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Lucid Air Tested at 235MPH

arnis

Member
Apr 13, 2015
920
750
Estonia
Curious how they're going to handle charging infrastructure, though.

As there are no promises, 50kW CCS most likely. Realistically, the best they can do is to support 1000V and 200kW CCS charging.
Though this is going to happen as often as hitting 200mph.

And it will cost more than 170k. Requires battery to be at least 150kWh.
 
  • Disagree
Reactions: cizUK

malcolm

Active Member
Nov 12, 2006
3,072
1,757
Money problems seem to be accelerating more swiftly.

I wonder which automaker will buy up the tech.

And then water it down.
 
  • Funny
Reactions: BluestarE3

ecarfan

Well-Known Member
Sep 21, 2013
19,469
14,478
West Vancouver, British Columbia
The people running Lucid are not lucid. The added cost to make an EV go four times as fast as the average speed on an American highway is money wasted. It makes the car much more expensive for the customer. It is an insane thing to do. Lucid should be concentrating on making the Air safe, reliable, affordable, and provide a high speed DC long distance charging network. Instead they are building a sedan that will cost even more than a loaded X P100D but with no high speed charging network. In my opinion, that is a formula for failure. The market for such a car is tiny. A base S 75D is half the price of the Lucid Air and it is a much more usable car with a proven reliability record, the highest possible safety rating, and the Supercharger network.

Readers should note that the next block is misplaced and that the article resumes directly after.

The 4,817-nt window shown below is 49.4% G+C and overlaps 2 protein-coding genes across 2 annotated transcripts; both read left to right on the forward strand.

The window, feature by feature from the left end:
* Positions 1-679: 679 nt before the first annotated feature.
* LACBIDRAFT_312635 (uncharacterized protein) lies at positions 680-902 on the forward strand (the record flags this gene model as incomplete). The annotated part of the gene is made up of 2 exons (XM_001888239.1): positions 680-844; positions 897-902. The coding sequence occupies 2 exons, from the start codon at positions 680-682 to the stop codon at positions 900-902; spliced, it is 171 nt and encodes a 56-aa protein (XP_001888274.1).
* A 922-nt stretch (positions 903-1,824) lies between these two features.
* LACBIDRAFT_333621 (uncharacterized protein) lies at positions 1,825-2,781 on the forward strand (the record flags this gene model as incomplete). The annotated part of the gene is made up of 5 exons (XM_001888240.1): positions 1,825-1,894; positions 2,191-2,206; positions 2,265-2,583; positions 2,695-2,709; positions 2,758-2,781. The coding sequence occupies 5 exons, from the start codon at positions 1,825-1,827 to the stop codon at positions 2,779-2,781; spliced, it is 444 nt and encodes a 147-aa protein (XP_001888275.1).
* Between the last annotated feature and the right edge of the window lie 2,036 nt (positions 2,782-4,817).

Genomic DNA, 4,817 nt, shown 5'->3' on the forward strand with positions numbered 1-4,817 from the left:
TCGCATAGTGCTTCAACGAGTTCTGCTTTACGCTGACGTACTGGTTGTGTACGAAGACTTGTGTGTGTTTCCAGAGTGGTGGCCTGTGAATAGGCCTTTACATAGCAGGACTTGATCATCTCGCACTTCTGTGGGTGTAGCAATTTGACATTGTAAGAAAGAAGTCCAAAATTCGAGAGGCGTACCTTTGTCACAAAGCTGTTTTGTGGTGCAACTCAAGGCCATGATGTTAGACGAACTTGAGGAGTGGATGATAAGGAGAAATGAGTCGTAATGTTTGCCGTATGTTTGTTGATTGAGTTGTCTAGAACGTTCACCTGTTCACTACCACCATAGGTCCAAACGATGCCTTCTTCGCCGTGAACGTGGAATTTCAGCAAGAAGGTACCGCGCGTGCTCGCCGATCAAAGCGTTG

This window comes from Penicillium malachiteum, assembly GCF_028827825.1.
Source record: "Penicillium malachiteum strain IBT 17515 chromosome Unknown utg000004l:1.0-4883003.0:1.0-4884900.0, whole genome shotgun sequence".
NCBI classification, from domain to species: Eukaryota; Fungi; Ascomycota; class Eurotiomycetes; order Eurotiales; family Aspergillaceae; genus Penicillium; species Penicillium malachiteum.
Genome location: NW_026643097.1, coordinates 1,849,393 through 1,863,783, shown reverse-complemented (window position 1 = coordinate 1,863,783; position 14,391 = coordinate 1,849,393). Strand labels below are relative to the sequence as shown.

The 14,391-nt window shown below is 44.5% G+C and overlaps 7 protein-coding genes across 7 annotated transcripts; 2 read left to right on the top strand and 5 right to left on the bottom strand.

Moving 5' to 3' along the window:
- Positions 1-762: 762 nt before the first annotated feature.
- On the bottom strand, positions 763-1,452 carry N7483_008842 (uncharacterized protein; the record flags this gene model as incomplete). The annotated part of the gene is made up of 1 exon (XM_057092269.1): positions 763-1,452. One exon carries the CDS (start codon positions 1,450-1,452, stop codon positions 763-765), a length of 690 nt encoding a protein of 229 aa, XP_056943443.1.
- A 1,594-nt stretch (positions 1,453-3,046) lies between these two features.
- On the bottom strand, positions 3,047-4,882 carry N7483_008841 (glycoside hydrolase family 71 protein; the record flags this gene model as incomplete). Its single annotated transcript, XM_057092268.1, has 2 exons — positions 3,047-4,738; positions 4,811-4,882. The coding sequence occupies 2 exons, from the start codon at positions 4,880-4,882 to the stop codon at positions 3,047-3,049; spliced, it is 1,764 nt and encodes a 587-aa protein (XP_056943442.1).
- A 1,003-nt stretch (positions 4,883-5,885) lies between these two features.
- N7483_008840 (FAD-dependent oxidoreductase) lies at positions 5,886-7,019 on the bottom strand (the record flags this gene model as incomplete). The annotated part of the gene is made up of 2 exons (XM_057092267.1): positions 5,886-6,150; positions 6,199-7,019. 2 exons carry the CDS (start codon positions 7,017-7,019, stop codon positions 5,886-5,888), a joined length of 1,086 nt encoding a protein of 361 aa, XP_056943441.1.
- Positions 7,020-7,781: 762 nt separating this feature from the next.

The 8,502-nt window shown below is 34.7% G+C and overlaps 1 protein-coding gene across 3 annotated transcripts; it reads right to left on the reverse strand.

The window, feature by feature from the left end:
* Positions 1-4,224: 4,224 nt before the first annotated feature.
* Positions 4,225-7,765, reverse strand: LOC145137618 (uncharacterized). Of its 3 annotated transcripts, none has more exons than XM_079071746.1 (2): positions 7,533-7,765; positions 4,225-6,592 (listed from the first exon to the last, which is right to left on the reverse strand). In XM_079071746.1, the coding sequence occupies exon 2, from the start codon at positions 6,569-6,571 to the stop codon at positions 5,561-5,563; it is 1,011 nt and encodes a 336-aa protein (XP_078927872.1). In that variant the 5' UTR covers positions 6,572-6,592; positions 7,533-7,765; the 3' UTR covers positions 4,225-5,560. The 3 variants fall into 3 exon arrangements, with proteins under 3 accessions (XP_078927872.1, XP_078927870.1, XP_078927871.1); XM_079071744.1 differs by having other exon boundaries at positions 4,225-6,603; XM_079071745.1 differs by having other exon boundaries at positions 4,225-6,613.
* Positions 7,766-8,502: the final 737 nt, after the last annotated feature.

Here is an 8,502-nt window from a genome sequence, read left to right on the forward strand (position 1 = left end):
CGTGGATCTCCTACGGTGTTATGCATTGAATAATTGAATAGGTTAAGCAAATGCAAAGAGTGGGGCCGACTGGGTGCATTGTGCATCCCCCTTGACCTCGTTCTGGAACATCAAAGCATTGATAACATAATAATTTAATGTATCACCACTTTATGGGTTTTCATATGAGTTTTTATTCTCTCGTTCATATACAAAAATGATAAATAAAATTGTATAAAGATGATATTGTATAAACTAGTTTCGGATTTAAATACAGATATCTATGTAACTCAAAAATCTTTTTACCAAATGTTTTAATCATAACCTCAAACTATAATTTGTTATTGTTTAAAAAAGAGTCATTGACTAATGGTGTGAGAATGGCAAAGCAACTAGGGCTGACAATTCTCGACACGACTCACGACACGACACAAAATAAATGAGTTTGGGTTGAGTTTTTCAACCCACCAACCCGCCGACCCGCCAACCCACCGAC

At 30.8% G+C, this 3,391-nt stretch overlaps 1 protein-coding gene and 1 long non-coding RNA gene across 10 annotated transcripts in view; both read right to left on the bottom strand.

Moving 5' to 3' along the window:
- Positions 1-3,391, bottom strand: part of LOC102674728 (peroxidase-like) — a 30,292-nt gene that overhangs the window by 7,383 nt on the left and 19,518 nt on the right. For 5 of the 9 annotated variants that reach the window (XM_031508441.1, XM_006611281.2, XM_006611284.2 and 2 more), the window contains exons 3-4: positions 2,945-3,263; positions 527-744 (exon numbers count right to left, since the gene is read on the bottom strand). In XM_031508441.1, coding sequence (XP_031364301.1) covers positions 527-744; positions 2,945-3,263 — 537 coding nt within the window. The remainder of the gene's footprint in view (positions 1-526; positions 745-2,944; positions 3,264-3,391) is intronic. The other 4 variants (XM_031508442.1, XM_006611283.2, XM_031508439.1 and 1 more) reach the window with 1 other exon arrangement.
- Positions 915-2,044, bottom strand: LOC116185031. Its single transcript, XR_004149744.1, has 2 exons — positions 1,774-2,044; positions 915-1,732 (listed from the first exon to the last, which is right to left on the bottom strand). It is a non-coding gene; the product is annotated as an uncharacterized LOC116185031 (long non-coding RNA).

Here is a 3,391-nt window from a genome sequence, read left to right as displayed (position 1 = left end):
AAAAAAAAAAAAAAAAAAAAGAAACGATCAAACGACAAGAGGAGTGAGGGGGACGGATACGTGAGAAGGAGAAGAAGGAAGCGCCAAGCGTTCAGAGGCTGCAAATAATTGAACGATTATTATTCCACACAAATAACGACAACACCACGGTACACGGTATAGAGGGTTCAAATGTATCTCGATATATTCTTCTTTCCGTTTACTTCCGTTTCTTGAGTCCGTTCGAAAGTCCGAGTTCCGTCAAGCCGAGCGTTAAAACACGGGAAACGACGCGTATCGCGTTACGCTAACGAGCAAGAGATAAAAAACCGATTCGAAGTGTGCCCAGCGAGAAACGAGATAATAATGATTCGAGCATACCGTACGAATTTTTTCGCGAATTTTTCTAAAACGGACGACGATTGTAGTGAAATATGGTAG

Yes, I am aware that Tesla started out building a $120,000 tiny sports car that maxed out at 242 miles and had no DC charging. But that was a decade ago. Tesla now has a 10 year head start on Lucid, but Lucid appears to be following the path Tesla pioneered a long time ago. They will never catch up and they won't survive with that strategy.
 

teslasuperfan

Member
Jun 25, 2012
83
67
Lucid should be concentrating on making the Air safe, reliable, affordable, and provide a high speed DC long distance charging network. Instead they are building a sedan that will cost even more than a loaded X P100D but with no high speed charging network. In my opinion, that is a formula for failure. The market for such a car is tiny. A base S 75D is half the price of the Lucid Air and it is a much more usable car with a proven reliability record, the highest possible safety rating, and the Supercharger network.